Afghan conflicts’ monthly casualties decline in April


KABUL: The monthly casualties of Afghan war and conflicts have decreased in April despite increasing Taliban attacks in spring and summer known as the fighting season in the war-torn country.
The Taliban-led attacks and conflicts claimed more than 90 lives while leaving over 165 others injured in the month, compared with more than 170 and 130 for the previous month, respectively.
On April 28, more than 500 Taliban launched a massive attack on an Afghan National Army (ANA) base in eastern Paktika province, killing five ANA soldiers and injuring six others.
Up to 60 militants were also killed in day-long clashes in Ziruk district of the province, 155 km south of the Afghan capital of Kabul.
On the same day two aid workers were shot dead in northern Faryab province.
More than 15 major bomb attacks took place in last month, including five suicide bombings, according to official data.
In a bloody incident, a security guard opened fire at Cure International Hospital, run by a US-based Christian charity, killing three American doctors and injuring one US female doctor. The motive behind the attack remained unknown. The attacker was detained.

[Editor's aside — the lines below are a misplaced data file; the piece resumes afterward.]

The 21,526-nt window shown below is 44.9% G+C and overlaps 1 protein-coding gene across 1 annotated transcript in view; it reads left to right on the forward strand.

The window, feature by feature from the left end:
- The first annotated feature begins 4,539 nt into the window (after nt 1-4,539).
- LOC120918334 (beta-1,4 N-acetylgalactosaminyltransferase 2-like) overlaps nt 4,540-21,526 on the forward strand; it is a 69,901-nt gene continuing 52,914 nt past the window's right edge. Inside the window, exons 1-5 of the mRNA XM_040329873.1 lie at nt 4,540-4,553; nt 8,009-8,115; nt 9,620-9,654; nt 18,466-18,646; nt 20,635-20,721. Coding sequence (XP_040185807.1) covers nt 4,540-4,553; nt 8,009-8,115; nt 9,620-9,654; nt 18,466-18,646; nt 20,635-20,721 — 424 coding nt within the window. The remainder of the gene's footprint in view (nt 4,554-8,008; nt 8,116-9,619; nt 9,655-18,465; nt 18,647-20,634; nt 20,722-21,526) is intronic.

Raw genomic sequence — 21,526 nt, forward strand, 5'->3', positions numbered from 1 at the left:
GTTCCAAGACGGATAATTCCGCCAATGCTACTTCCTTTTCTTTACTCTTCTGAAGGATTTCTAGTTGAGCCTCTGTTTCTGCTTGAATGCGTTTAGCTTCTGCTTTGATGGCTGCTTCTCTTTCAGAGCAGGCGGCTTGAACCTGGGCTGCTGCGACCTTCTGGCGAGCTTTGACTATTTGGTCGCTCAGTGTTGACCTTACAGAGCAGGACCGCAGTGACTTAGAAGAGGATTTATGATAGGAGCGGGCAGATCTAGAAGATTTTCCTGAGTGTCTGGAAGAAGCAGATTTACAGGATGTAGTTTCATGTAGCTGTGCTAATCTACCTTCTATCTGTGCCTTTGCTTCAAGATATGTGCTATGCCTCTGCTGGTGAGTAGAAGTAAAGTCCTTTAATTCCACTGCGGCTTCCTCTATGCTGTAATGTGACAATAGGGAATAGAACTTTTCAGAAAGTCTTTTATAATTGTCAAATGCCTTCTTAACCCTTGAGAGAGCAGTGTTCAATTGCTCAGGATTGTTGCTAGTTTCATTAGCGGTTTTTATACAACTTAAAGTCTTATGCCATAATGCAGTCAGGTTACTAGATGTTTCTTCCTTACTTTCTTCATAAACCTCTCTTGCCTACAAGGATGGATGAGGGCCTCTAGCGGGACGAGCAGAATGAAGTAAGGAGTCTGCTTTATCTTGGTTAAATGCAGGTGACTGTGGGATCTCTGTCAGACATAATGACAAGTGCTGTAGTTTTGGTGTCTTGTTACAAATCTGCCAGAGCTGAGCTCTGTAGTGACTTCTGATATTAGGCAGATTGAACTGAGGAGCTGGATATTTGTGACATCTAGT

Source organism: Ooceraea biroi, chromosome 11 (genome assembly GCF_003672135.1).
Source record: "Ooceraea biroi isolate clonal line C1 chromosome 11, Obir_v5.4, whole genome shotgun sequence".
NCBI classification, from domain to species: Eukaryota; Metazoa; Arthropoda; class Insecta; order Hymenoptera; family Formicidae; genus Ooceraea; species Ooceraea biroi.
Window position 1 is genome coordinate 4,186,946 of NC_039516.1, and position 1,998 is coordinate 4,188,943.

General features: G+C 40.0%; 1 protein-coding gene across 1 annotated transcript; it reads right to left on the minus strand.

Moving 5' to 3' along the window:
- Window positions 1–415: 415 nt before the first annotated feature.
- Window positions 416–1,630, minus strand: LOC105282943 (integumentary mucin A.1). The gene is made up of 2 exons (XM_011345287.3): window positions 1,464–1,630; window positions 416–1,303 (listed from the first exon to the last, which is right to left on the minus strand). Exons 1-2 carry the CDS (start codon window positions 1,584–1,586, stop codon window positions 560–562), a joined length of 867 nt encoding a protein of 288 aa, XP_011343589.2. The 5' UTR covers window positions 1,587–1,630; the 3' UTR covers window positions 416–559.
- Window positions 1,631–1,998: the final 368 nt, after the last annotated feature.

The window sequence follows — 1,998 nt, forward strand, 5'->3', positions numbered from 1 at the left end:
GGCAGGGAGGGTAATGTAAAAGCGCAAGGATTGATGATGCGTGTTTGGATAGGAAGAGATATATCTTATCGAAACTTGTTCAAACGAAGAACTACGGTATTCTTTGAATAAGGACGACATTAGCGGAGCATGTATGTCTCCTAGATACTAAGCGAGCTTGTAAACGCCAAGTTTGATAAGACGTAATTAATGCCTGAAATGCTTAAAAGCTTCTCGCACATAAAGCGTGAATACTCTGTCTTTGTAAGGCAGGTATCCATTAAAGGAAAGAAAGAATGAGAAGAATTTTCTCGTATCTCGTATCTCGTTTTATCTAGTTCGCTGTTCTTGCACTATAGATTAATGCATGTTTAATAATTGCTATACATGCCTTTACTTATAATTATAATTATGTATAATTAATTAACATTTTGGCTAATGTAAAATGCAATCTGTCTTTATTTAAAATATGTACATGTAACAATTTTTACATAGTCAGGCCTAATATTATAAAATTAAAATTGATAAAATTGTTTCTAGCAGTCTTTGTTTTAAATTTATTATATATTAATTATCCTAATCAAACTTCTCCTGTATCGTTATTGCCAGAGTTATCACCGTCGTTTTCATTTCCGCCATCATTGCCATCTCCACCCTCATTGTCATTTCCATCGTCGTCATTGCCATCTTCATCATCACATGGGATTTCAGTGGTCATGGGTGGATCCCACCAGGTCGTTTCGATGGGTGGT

On April 5, nearly 7 million Afghans cast their votes during the presidential and provincial council elections.
Four civilians, nine policemen and seven soldiers were killed and more than 130 people wounded in Taliban attacks against polling centers on the election day. More than 690 subversive activities and attacks occurred that day. One day before the election, a police officer opened fire on two foreign female journalists of Associated Press, killing one and seriously injuring the other. On April 2, nine civilians, including a provincial council candidate, were shot dead by militants in northern Sari Pul province.
A bloody attack occurred on April 7 when 15 civilians were killed and five others wounded in an improvised explosive device attack in southern Kandahar province.
In March, there were no combat causalities on NATO-led coalition forces. In April, nine NATO soldiers lost their lives in attacks across the country. On April 26, five British soldiers of the coalition were killed following a helicopter crash in Kandahar, 450 km south of Kabul.
At least five targeted killings occurred in different provinces last month, claiming the lives of several government officials and local leaders.
On April 2, six policemen were killed and four others wounded in a Taliban suicide attack on the Interior Ministry.
Local analysts feared that the Taliban would continue their attacks across the country as the Afghan army and police took the lead in combat operations. More than 52,000 NATO-led foreign troops, down from the peak of 130,000 in 2010, are being deployed in Afghanistan. Most of the foreign forces are due to withdraw from Afghanistan by the end of the year. The exact number of casualties on the Afghan army and police last month remained unknown. 

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Aaj Kal